Yep, that's right. Last week I got Friday back. Not all of Friday - just Friday morning. I hadn't lost the rest of the day. To tell the truth, I hadn't really lost Friday morning either, but last week Friday morning was back to what it used to be.
Friday is the day when the Dearly Beloved takes herself off to the MS Treatment Centre for an hour of breathing pure oxygen under pressure in a sort of land-based diving bell. She doesn't have MS but she does have a condition which, in many ways, is similar. It just has more letters - CBD - but not the pain of MS. All the same, the old love finds that her weekly high dosage oxygen treatment ameliorates her condition.
It was sometime in November that she developed a peculiar, well, what can I call it? Disease, condition, infection? We don't know what it was (nor does her GP) but it left her feeling light-headed and, as a consequence, unwilling to risk getting behind the wheel of a car. So on Friday mornings I drove her to Southwick, went on to Tesco's to do the shopping, and then had about 45 minutes before I had to collect madam. I used that time to explore parts of Shoreham that I didn't know and to take photographs. Many of them have already appeared on Stanmer and Around and I have more to come. But last week the old duck felt OK to drive and my services as chauffeur and personal shopper were no longer required. I had my Friday morning back.
Maybe it wasn't such a good thing. I got stuck into chasing down a few loose ends in my family tree and, as a result, spent far too much time at the computer. This is something I find almost impossible to stop once I get started. I find one new person and have to take it further. When were they born? Did they marry? If so, who? What about children? And so on. And then there are the puzzles that seem to be quite impossible to solve. They are rather like cryptic crossword puzzles where solving one clue can help with the next - but don't expect everything to fall into place at once! Take this little conundrum.
The Old Bat's great grandfather emigrated to Australia. In Melbourne he married an Irish girl and they had three children, one of whom died as an infant. The wife also died and the two children (my wife's grandfather and great aunt) were sent back to England to live with their grandparents. The boy, William Carstairs, grew up and married Helena Jones, a girl born in Liverpool to Irish immigrant parents. A son was born and was also named William but when he was only four, his father died. But he didn't die in London (where the son had been born) or in Brighton (where Helena had lived before her marriage, attending the same church as William's grandparents). He died in a small village on the borders of Leicestershire and Nottinghamshire and was buried there as there was no money to bring his body back down south.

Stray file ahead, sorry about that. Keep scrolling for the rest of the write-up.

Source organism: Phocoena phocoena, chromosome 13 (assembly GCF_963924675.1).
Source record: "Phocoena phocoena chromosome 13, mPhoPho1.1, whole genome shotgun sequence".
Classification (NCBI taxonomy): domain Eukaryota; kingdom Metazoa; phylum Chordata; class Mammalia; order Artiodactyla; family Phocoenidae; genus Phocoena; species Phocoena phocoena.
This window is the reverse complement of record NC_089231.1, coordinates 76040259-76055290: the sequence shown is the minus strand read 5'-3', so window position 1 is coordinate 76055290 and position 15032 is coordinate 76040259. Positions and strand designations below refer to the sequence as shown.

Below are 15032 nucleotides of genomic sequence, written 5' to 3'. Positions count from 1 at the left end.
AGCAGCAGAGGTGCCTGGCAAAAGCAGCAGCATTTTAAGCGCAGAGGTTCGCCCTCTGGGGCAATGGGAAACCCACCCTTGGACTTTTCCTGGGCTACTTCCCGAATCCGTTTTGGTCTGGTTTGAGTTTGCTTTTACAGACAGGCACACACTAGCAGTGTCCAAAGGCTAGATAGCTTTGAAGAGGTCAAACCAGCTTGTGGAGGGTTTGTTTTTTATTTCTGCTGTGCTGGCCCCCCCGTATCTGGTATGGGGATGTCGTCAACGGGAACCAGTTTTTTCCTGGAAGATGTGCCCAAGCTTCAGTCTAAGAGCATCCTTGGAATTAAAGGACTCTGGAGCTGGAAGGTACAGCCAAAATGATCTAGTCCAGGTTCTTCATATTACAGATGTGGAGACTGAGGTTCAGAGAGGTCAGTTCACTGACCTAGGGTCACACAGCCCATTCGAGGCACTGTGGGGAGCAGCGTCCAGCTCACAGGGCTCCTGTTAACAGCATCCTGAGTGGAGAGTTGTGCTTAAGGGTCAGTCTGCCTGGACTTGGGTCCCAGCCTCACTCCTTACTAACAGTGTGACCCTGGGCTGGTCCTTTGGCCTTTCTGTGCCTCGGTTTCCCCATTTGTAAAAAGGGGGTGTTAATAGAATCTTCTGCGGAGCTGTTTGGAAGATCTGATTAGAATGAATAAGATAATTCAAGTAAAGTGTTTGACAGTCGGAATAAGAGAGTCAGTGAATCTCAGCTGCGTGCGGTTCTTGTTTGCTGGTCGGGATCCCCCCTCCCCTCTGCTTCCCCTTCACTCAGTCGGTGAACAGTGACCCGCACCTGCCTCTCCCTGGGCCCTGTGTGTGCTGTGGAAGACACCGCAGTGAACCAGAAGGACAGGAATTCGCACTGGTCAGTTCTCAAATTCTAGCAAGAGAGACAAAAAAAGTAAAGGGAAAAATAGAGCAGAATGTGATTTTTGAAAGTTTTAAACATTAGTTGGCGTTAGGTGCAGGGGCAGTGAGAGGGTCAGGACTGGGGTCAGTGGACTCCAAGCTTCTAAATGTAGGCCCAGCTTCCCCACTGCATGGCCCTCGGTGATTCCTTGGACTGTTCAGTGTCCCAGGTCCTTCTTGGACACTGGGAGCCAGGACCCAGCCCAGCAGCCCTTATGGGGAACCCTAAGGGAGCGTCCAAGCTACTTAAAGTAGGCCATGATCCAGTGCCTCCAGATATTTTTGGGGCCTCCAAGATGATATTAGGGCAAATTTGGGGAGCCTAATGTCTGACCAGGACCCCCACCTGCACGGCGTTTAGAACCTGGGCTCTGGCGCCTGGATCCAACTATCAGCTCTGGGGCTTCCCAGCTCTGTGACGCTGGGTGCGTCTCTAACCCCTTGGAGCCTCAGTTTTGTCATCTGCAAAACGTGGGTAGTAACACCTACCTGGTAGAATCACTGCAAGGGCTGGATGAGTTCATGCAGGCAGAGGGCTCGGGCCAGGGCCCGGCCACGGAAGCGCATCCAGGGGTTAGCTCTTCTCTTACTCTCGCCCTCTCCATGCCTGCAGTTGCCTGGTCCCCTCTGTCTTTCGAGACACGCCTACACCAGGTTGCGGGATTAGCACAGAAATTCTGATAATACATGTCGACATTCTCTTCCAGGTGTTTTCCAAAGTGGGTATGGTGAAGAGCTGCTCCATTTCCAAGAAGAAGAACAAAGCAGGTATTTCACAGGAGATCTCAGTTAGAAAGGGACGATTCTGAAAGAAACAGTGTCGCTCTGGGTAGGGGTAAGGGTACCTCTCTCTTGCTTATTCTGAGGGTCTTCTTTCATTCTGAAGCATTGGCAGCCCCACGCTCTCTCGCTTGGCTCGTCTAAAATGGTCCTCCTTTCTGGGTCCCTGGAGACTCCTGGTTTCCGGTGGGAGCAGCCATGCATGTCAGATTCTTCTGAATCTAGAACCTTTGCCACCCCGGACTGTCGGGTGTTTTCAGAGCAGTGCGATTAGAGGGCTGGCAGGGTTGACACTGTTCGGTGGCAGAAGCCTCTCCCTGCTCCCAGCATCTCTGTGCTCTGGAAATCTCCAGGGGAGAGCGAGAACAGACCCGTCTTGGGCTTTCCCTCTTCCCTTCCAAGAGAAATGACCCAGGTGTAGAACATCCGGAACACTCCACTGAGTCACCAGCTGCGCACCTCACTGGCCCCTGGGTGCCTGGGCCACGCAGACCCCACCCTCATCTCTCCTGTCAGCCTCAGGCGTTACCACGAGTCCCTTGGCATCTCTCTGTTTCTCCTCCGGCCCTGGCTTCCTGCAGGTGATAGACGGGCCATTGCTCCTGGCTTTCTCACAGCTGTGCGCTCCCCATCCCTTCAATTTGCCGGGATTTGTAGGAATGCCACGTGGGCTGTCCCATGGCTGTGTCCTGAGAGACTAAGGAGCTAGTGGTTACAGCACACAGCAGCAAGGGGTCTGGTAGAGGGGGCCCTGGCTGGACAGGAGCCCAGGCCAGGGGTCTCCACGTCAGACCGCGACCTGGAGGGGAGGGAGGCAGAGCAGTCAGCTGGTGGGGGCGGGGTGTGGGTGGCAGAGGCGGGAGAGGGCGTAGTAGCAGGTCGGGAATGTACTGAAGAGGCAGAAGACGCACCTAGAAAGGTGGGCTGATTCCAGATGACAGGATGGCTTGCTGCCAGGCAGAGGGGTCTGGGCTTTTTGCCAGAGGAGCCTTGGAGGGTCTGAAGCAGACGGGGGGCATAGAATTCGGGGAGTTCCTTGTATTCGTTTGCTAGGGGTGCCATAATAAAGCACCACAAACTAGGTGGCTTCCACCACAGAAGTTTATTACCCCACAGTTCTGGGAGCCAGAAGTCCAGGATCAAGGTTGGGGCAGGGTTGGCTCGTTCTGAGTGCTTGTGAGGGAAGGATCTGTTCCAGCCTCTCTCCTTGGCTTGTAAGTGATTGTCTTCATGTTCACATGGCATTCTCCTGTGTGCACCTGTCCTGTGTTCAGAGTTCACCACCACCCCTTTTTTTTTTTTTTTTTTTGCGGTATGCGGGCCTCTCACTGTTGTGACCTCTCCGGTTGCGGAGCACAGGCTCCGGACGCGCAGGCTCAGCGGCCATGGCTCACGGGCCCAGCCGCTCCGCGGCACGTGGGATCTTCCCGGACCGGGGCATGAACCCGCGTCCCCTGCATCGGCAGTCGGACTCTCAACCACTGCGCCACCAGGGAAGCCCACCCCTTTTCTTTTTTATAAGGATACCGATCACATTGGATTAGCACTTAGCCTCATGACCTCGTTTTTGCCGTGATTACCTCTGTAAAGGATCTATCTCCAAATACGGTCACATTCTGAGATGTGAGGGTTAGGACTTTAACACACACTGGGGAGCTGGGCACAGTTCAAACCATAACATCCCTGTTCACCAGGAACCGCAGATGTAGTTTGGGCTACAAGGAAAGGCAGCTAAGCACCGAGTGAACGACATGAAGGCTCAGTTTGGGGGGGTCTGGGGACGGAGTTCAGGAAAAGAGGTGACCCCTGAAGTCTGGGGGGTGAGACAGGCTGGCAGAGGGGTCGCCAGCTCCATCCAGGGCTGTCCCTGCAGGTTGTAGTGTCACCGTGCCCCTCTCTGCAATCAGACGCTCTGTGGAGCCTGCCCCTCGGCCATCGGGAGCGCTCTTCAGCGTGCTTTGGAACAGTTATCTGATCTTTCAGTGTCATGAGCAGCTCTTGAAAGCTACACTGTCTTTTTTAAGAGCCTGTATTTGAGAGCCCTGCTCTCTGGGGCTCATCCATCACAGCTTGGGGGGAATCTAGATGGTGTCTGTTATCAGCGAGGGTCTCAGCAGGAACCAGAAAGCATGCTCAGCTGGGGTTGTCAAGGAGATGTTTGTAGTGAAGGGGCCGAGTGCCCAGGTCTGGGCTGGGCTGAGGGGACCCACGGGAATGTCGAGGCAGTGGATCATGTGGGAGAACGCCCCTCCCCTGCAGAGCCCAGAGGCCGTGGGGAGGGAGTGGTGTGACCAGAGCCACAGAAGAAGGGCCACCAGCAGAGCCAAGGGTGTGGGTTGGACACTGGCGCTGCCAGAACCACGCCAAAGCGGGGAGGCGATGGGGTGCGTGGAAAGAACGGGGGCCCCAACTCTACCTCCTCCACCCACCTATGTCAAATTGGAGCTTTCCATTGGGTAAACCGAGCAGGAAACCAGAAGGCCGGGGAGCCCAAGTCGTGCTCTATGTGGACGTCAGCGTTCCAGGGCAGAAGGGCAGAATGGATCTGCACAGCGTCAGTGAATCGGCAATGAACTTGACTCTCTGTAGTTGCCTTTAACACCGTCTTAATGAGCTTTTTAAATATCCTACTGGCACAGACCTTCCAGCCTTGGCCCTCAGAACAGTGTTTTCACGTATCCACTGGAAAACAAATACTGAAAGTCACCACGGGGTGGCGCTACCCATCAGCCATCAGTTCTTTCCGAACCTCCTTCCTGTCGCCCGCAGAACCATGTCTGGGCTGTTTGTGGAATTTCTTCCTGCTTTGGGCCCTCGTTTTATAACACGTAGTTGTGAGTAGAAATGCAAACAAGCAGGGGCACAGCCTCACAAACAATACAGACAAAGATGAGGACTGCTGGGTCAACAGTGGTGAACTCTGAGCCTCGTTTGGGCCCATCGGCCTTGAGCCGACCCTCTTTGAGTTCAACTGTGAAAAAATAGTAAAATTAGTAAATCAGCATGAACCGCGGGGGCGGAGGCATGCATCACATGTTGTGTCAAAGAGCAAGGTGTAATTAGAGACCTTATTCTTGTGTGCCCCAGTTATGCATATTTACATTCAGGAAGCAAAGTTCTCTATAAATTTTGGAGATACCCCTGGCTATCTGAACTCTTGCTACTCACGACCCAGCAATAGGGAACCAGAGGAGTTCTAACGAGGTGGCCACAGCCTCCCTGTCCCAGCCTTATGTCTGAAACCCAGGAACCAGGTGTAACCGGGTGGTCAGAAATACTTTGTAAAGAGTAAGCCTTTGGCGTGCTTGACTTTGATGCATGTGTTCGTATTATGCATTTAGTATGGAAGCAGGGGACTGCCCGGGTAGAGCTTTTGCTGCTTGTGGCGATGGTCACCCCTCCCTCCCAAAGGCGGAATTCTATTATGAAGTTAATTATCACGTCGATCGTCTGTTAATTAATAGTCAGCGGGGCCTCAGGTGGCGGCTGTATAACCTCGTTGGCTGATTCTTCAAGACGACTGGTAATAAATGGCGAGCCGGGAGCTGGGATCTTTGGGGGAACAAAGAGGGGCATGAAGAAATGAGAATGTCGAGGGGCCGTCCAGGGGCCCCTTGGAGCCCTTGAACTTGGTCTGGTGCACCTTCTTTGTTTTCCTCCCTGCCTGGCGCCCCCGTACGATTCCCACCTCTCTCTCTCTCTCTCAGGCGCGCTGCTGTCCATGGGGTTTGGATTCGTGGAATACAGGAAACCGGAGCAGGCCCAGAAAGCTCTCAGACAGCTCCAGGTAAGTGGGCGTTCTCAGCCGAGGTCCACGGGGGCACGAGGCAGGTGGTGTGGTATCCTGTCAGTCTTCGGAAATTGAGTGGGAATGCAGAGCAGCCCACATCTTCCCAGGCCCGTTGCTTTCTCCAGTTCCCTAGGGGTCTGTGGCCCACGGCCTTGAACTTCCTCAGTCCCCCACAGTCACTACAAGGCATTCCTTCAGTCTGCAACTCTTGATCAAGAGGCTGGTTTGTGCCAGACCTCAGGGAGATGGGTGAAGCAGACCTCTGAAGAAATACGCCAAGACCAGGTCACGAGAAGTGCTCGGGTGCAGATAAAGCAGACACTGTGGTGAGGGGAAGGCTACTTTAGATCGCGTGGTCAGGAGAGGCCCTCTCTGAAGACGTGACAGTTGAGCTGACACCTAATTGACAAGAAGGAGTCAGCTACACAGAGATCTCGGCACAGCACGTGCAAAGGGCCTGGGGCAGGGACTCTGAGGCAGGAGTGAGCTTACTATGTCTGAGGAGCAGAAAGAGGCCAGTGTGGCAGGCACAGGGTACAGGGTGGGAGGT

Many years later, William junior and his wife (my wife's parents) were still very friendly with a family living in that little village - but nobody was able to explain how the connection had come about. Why did a young couple from Brighton visit a remote Midlands village? And how did a Liverpool girl come to be in Brighton in the first place?
As I implied earlier, I had traced Helena to Liverpool where she was born in 1878. Her parents and an older sister where living there at the time of the census in 1871 but there was no trace of the family in 1881 when the next census was taken. I eventually traced Helena's father and older sister to an address in London and saw that the father was described as a widower. There was no record, however, of the mother's death. Nor could I find any trace of Helena. I found her in Brighton in 1901, living with Mr and Mrs Hall. It was in 1902 that she married William Carstairs, their son was born in 1904 and William died in 1908.
How I wished there was a diary to tell me what had happened to Helena before her marriage. Eventually, I learned. An Internet contact told me she had been adopted by Mr & Mrs Hall after her mother's death. The Hall's lived in that little village, hence Helena's (and subsequently her son's) connection. The Hall's had moved from there, ending up in Brighton.
Helena had a tragic life. Not only had her mother died while she was very young, but her husband died after only six years of marriage. She did later remarry but her second husband mistreated her, attacking her with a knife on at least one occasion, and he committed suicide.
At least I did eventually learn about Helena. I'm still struggling with her step-daughter, Moira, who was last heard of in Paris just before the second World War and who is believed to have joined a nunnery but who I have been unable to find in any official records. I have found a record of Helena's step-daughter Johanna - of whom my wife had never heard. Was she Moira? I wonder if I shall ever find out.